"I am your husband?"

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May 9th 2012
Published: May 9th 2012
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My time in Indonesia this trip has been a bit frustrating so far, mostly because the IRB (in the U.S.) delayed our start. I spent an extra few days in Jakarta waiting for paperwork. My team was trained and ready to go, already having scheduled several interviews. But, bureaucracy requires extreme patience.

Right now I am sitting in a little community center in the backstreets of Bogor, an hour outside of Jakarta. One of my fieldworkers is leading a focus group discussion with 8 men. They are all sitting on the floor on a rug, eating snacks we brought, half of them wearing a traditional Muslim head covering. They hardly notice me sitting in the corner of the stuffy room. The field worker is leading them in a photo elicitation exercise where he shows them photos of people smoking in different scenarios and gets their reactions and thoughts about the photo. Another female fieldworker with her head covered is taking notes. A third fieldworker went to a mosque down the road to do the late afternoon prayer.

This trip has been especially lonely so far, as I don’t know the language at all, have no friends here, and my Indonesian colleagues have all been occupied with other things. Plus, I traveled here alone this time. I can’t even have much of a conversation with my driver, who speaks almost no English. Today he said to me, “I am your husband?” but what he really meant to ask is if I have a husband. And it took me about 3 times to ask if his wife is a housewife or has a job outside the home.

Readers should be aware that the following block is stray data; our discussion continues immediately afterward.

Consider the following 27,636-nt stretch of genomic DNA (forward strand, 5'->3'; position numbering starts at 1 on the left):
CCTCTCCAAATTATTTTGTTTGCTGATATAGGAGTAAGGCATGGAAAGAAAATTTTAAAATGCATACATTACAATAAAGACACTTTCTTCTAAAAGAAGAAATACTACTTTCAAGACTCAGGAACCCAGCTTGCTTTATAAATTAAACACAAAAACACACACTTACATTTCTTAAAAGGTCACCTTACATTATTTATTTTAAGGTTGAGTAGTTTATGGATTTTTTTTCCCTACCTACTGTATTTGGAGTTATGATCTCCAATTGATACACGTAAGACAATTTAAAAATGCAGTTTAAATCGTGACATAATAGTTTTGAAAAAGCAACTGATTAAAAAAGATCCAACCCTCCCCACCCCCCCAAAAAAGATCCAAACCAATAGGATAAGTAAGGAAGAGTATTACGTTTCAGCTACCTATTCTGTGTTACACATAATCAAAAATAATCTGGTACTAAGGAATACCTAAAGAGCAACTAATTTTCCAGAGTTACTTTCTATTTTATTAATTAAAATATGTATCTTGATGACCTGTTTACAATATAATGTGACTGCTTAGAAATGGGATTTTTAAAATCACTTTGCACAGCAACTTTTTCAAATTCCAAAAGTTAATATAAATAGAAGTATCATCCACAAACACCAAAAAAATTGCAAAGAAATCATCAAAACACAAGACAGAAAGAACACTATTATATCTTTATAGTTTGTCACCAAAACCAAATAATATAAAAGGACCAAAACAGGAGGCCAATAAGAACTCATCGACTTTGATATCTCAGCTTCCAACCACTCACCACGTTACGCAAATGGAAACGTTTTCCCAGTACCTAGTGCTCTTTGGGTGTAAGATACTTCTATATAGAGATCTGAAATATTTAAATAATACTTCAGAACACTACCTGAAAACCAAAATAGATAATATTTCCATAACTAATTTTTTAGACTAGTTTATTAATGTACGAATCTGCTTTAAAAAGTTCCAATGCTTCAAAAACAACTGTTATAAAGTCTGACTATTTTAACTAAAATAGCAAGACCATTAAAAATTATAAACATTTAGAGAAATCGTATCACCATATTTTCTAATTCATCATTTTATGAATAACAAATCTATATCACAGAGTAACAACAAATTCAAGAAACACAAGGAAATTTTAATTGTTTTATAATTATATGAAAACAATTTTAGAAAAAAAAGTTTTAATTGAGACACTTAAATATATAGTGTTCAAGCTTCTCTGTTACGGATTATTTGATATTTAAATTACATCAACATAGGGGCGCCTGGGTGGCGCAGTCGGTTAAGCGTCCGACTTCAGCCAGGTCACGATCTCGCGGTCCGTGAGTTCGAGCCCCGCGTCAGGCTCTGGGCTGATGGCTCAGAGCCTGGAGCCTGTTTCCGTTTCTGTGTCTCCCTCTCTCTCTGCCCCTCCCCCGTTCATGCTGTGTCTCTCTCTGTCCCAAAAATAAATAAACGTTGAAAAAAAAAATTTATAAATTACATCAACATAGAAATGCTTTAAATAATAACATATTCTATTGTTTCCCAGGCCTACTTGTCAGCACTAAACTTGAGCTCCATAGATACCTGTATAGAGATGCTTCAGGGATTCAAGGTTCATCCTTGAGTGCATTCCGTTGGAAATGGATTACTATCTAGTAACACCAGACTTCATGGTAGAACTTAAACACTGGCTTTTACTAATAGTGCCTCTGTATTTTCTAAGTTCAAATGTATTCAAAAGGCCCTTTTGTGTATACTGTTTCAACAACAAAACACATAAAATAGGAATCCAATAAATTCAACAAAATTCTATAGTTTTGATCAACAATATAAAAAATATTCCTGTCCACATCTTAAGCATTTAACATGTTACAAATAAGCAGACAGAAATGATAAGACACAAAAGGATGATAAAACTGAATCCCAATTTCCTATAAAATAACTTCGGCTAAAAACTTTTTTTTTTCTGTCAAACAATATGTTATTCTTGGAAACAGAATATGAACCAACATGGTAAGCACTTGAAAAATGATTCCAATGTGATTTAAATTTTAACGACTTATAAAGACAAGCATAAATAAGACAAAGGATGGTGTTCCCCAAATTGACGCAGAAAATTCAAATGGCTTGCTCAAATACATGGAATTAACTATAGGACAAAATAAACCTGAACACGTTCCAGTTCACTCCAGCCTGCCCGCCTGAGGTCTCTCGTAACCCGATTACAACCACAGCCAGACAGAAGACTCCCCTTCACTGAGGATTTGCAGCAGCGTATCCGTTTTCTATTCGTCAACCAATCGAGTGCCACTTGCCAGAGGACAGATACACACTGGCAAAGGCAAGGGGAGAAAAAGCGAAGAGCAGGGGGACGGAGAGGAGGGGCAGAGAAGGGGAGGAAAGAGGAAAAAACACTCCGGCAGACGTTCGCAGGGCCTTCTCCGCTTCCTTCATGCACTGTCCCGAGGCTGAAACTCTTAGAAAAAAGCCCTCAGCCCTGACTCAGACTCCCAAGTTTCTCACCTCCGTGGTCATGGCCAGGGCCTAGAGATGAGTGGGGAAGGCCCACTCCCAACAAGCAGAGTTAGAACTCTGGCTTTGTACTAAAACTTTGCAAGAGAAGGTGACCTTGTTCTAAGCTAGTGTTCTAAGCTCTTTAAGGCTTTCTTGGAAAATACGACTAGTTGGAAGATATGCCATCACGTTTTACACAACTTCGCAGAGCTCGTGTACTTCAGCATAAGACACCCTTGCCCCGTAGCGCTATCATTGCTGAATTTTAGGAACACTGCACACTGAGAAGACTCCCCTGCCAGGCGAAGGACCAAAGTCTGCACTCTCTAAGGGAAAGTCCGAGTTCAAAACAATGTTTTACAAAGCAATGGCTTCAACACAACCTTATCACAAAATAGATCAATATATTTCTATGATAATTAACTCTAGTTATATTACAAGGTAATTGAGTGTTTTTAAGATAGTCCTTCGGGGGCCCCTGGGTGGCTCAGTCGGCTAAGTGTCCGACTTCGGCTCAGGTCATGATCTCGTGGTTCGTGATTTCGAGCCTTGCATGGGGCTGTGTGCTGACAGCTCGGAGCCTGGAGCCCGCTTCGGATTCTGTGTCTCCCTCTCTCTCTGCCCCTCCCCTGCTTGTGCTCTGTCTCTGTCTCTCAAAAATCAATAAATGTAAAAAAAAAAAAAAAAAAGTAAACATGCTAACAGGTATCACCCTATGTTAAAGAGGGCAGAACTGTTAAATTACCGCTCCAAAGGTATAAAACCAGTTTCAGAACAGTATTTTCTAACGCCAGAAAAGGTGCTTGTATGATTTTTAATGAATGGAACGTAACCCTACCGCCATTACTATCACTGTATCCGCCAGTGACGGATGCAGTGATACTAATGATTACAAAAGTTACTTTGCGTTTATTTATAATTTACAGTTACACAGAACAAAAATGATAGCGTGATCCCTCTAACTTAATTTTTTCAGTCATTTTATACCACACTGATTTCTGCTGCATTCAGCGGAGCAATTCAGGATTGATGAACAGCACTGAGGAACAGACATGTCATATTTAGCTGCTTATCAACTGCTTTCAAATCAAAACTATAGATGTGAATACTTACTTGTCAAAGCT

I learned today that he is sleeping in the vehicle each night so that he can go home with the housing allowance we are paying him rather than spending it on a room. And he hasn’t been eating much to save his per diem. Today I bought him lunch (the equivalent of $3), and tomorrow he is going to use my breakfast voucher at the hotel so he has something to eat in the morning. This is the shit that breaks my heart in my line of work.

I am exhausted though. Most of the time I have no idea what is going on or where we are going. I just put my faith in my research team and go with the flow, which is a very challenging thing for me. You’d think I would have mastered that by now with all of my traveling, but every so often I feel myself getting anxious and have to talk myself down or just go back to my hotel to watch CNN and connect with the world I know again. By the end of the days here I am so drained from trying to make sense of my surroundings. It is especially hard in Bogor because safe food is hard to find, except for fast food chains like McDonald’s or Pizza Hut. This morning I ate a protein bar and a packet of tuna and some mini bananas. Although I was bored in my Vegas-style hotel back in Jakarta, I am looking forward to steamed veggies and a nice fitness room again in order to maintain both my mental and physical health.


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